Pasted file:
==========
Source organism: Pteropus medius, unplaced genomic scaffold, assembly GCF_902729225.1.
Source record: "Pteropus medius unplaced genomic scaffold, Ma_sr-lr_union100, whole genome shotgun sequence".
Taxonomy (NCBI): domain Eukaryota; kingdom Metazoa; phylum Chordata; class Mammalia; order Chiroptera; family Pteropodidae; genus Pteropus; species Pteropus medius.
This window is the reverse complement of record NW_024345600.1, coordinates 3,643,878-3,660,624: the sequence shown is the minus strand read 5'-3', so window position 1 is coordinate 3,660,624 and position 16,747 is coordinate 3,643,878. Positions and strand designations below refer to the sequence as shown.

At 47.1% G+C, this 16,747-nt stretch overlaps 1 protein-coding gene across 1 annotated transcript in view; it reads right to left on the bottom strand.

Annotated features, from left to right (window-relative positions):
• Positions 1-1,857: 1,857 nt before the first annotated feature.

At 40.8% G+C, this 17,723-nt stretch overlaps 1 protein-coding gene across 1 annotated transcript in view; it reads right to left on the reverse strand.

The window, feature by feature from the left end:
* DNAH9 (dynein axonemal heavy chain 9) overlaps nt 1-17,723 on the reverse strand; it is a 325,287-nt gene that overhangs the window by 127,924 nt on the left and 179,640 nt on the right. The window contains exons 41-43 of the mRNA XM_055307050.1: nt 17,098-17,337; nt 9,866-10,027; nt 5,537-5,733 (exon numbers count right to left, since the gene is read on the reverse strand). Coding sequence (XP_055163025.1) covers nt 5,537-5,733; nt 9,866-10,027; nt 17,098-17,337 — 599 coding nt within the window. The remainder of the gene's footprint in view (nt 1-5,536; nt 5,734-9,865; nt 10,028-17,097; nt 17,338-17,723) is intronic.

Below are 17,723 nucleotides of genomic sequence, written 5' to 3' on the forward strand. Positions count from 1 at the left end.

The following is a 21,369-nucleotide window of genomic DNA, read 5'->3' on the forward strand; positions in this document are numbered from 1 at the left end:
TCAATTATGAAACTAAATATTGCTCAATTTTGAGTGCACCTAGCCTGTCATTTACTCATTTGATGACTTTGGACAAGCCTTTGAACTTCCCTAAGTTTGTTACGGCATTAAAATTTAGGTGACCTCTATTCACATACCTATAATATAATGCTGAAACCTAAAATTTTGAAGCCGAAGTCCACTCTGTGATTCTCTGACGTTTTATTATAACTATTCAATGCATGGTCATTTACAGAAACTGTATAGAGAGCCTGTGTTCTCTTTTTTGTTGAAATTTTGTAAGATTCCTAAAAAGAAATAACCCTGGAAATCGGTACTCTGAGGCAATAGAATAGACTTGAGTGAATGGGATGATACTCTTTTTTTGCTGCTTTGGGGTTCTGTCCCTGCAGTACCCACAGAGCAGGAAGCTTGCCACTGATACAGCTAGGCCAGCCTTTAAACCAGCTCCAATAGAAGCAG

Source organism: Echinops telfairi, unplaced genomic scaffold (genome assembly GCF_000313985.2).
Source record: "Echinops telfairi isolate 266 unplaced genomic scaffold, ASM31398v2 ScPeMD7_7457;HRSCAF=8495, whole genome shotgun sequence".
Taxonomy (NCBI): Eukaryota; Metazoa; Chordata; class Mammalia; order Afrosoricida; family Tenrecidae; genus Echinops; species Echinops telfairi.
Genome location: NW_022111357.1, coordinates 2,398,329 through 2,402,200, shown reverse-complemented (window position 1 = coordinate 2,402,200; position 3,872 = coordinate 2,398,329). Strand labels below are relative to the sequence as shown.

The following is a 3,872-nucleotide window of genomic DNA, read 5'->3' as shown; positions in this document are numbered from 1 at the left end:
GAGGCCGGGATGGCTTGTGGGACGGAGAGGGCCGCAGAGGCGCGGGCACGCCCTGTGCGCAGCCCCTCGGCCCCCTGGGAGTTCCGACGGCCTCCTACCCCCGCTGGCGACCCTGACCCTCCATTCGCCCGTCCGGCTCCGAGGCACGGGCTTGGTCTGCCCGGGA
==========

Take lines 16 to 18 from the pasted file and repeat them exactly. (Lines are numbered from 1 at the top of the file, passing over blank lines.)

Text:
Taxonomy (NCBI): Eukaryota; Metazoa; Chordata; class Mammalia; order Afrosoricida; family Tenrecidae; genus Echinops; species Echinops telfairi.
Genome location: NW_022111357.1, coordinates 2,398,329 through 2,402,200, shown reverse-complemented (window position 1 = coordinate 2,402,200; position 3,872 = coordinate 2,398,329). Strand labels below are relative to the sequence as shown.

The following is a 3,872-nucleotide window of genomic DNA, read 5'->3' as shown; positions in this document are numbered from 1 at the left end: